Other jurisdictions are split as to whether an order for the taking of blood for paternity tests is a final and appealable order. Although some jurisdictions allow an appeal from discovery orders requiring blood tests, see Voss v. Duerscherl, 408 N.W.2d 161, 164 (Minn.Ct.App.1987), rev’d on other grounds, 425 N.W.2d 828 (Minn. 1988) (applying Minnesota statute regarding appealability); Christianson v. Ely, 390 Pa.Super. 398, 568 A.2d 961, 962 (1990), we are more persuaded by the rule in federal court, see Moore et al., supra, § 26.83; Wright & Miller, supra, § 2006, and New Mexico, see Kelly Inn No. 102, Inc. v. Kapnison, 113 N.M. 231, 239-40, 824 P.2d 1033, 1041-42 (1992); Thornton, 101 N.M. at 767, 688 P.2d at 1271, which seeks to *761avoid piecemeal appeals and promote judicial efficiency. See Helton v. Arkansas Dep’t of Human Seros., 309 Ark. 268, 828 S.W.2d 842 (1992) (no jurisdiction to appeal order requiring blood test in paternity dispute).
The Pinos do not assert any religious, moral, or other compelling reason to distinguish the blood test order here from general discovery orders. See R.J.A. v. K.A. V., 34 Mass.App.Ct. 369, 611 N.E.2d 729, 731-32 (1983) (fact that people may have to undergo intrusions of blood testing does not make interlocutory order appealable). But see Commonwealth ex rel. Weston v. Weston, 201 Pa.Super. 554, 193 A.2d 782, 783 (1963) (order for blood test is appeal-able; simple act of requiring child to submit to test could cause injury by leading child to question paternity). The blood test is a part of the probate proceeding initiated by the Abaloses to determine whether Maria Cecilia is an heir of Chon Pino. A final order has not been entered as to this petition against the estate. Therefore, the order for the blood testing of the Pinos is not final.
Another question to be answered is whether this case falls under the collateral order doctrine as announced in Carrillo v. Rostro, 114 N.M. 607, 613, 845 P.2d 130, 136 (1992). Our Supreme Court adopted the federal rule articulated in Cohen v. Beneficial Indus. Loan Corp., 337 U.S. 541, 69 S.Ct. 1221, 93 L.Ed. 1528 (1949), and its progeny. See Richardson-Merrell Inc. v. Roller, 472 U.S. 424, 431, 105 S.Ct. 2757, 2761, 86 L.Ed.2d 340 (1985). The Carrillo Court followed the Cohen test that allows appeal of orders that meet, at a minimum, three conditions: they must (1) conclusively determine the disputed question, (2) resolve an important issue completely separate from the merits of the action, and (3) be effectively unreviewable on appeal from a final judgment. Carrillo, 114 N.M. at 613, 845 P.2d at 136. Part one of the Cohen/Carrillo test is met because the order ended the specific dispute of whether there should be a blood test. Conditions two and three of the doctrine are more difficult matters.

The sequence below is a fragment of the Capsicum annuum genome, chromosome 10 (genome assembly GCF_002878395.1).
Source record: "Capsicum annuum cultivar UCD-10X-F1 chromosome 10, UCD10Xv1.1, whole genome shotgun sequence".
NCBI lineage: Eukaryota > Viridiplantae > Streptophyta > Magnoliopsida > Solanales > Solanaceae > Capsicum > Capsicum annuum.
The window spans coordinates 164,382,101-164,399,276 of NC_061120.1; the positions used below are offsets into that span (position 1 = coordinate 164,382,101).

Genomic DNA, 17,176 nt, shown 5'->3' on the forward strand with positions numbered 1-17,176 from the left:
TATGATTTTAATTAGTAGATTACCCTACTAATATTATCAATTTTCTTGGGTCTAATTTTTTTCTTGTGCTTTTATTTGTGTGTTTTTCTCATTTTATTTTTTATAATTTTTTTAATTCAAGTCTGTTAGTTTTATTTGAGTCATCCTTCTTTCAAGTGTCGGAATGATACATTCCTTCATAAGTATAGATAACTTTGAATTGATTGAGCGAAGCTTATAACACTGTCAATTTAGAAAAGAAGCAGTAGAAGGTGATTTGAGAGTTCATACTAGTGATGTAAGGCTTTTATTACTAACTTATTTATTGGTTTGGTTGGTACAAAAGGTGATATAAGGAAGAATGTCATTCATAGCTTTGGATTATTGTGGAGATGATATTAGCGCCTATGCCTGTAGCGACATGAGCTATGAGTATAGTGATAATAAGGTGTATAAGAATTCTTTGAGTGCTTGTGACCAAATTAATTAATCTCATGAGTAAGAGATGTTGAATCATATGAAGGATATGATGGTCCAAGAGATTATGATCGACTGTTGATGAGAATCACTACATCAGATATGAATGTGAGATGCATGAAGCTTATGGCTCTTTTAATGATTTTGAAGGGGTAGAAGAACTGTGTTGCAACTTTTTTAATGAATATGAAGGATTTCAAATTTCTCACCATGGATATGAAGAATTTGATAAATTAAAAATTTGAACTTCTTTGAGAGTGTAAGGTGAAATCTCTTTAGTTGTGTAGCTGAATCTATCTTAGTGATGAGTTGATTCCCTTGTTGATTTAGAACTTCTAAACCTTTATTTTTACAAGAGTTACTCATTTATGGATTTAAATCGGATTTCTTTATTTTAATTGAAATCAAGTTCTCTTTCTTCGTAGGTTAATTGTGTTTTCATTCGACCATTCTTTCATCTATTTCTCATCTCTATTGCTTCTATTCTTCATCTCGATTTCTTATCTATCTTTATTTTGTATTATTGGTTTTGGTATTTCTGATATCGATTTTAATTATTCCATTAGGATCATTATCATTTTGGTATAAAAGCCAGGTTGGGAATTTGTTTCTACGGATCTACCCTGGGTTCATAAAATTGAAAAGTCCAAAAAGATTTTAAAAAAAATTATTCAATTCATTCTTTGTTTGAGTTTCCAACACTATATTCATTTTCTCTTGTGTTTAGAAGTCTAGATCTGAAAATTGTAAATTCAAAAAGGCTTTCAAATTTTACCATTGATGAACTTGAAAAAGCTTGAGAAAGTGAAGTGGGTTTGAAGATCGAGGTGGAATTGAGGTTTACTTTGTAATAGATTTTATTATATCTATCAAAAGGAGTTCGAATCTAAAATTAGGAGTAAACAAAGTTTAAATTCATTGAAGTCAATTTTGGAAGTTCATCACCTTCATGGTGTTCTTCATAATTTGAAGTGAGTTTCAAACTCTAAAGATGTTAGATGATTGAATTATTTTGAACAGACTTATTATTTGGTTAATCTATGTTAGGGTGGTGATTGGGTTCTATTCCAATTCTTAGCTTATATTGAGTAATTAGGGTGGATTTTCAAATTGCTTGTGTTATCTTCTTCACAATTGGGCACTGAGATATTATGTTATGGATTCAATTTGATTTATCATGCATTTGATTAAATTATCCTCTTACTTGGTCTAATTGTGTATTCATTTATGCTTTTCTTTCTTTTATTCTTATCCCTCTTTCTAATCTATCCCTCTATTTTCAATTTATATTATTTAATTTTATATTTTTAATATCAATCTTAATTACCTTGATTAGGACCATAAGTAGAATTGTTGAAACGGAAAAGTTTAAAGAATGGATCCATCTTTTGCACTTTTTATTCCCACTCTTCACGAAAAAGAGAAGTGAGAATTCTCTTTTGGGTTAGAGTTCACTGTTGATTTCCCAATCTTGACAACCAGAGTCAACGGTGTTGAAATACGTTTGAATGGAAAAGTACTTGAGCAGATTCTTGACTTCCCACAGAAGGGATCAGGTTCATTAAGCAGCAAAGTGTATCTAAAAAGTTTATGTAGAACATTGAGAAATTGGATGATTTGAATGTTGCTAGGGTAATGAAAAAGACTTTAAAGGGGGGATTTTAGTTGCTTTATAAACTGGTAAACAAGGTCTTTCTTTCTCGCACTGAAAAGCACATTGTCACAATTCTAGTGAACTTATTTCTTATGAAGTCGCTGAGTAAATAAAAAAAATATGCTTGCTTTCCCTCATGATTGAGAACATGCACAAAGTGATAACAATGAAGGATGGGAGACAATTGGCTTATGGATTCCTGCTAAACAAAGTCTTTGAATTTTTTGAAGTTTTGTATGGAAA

Part two involves two questions to be answered. Is the issue important? Is the issue separate from the merits? We need not decide whether the Pinos meet these tests because we are confident that they fail the third part of the Carrillo test on the record before this Court. We note that, absent special circumstances not present here, being free from the normal incidents and costs of litigation is not a valid reason to avoid the final order rule or invoke the collateral order doctrine. R.J.A., 611 N.E.2d at 732; see Carrillo, 114 N.M. at 615, 845 P.2d at 138 (qualified immunity confers an entitlement not to stand trial or face other burdens of litigation). We also note that the Pinos did not assert in their briefs any claim or cite to any evidence presented or claim made below that being free of a blood test was an important issue to them for any particular reason. No religious, moral, or other grounds were presented. Because the Pi-nos made no claim regarding specific reasons for not wanting to have their blood tested, it appears that their opposition is not to the taking of the test but rather to the admission into evidence of the test results. Indeed, their supplemental brief virtually admits that their opposition is primarily to the admission of the test results. If this is the case, their issue would not be effectively unreviewable later as required by the third condition of the collateral order doctrine.
Moreover, while our opinion should not be read as encouraging disobedience of court orders, it should be noted that an avenue for appeal does exist for the Pinos even as to the taking of the blood. Criminal or civil contempt proceedings are appealable in New Mexico. NMSA 1978, § 39-3-15(A) (Repl.Pamp.1991). If it is the very taking of their blood to which the Pinos object, they could force the issue by refusing to comply with the order and appealing any sanction order. While it could be argued that it is unduly harsh to force people into contempt before hearing their appeal, contempt will act as a useful deterrent, insuring that this Court not be required to hear piecemeal appeals on unim*762portant issues. The availability of review after criminal contempt is one reason why discovery orders in general are not appeal-able in federal court. See Moore et al., supra, § 26.83, at ; Wright & Miller, supra, § .2006, at 30.
The appeal is dismissed, and the case is remanded for further proceedings.
IT IS SO ORDERED.
BIVINS and HARTZ, JJ., concur.